Joe at Techdirt makes an excellent point about government and monopolies:
Here’s a story that hits on some of today’s themes of monopolistic behavior and keeping stuff off the internet. The Department of Justice has been given the go ahead to proceed with a lawsuit against the National Association of Realtors, alleging that the group colluded to prevent listings from appearing online, in a bid to give established brokers an advantage. Now, we’d be tempted to say that however backwards the organization’s thinking is, they have the right to distribute their data to whomever they want. But we should take a step back and ask why the NAR is in the position to monopolize this information in the first place. That fault rests with the government, which has put the NAR in charge of regulating its industry, and deciding who can and can’t be a broker. In other words, its monopoly has official legal blessing. Without this, anyone could go out and get listings, and abide by whatever rules they wanted to, offerings to broker home sales as efficiently as possible. So instead of suing the NAR, for doing what it’s intended to do (maximize profits for its members) why not get at the root of the problem and take away its monopoly status?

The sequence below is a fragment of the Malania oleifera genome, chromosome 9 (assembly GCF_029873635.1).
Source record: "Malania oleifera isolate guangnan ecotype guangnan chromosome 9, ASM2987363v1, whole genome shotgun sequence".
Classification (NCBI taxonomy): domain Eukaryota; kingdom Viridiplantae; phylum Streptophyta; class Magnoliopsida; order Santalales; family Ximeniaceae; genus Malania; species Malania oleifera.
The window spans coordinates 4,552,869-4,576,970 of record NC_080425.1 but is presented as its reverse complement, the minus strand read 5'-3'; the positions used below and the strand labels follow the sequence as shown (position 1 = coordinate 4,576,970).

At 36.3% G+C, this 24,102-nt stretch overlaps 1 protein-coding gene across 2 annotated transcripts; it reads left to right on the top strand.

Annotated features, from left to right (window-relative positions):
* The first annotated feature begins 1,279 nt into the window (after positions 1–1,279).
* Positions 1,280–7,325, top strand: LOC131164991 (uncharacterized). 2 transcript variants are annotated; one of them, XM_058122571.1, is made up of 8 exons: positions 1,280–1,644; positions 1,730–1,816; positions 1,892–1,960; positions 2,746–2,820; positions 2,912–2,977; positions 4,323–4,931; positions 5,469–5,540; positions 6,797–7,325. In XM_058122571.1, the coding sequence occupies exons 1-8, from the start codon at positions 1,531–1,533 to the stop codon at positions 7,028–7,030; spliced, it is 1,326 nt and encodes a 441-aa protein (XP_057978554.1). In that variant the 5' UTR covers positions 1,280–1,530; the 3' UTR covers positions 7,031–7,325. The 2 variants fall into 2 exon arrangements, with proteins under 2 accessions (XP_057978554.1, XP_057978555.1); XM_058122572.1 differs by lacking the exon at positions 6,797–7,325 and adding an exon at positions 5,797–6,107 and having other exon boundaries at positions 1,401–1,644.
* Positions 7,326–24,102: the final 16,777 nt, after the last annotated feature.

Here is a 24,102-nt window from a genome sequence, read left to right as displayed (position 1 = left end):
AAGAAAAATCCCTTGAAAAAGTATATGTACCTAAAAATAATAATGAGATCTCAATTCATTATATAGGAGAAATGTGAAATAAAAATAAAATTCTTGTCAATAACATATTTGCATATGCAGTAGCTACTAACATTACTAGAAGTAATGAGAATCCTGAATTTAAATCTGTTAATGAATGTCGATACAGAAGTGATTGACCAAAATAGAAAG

Quite so. We just published an article by my colleague Sarah Brodsky describing how the realtors’ lobby recently got a euphemistically named “Homeowners’ Bill of Rights” passed in Missouri that limits competition by outlawing discount real estate brokers. If you want to pay someone to list your house but do the rest of the legwork of selling the house yourself, that’s too bad. You have to go with a full-service real estate agent.
The state has a split personality when it comes to monopolies and cartels. Most of the time, our elected officials vigorously denounce them and take action to (supposedly) increase competition. However, if they’re created by the government, that’s a whole other ball game. In that case, only crazy right-wingers would suggest that more competition would be beneficial. And sometimes, the state does both at the same time: creating a cartel with its right hand, while its left hand simultaneously investigates the cartel for being anti-competitive. It’s very strange.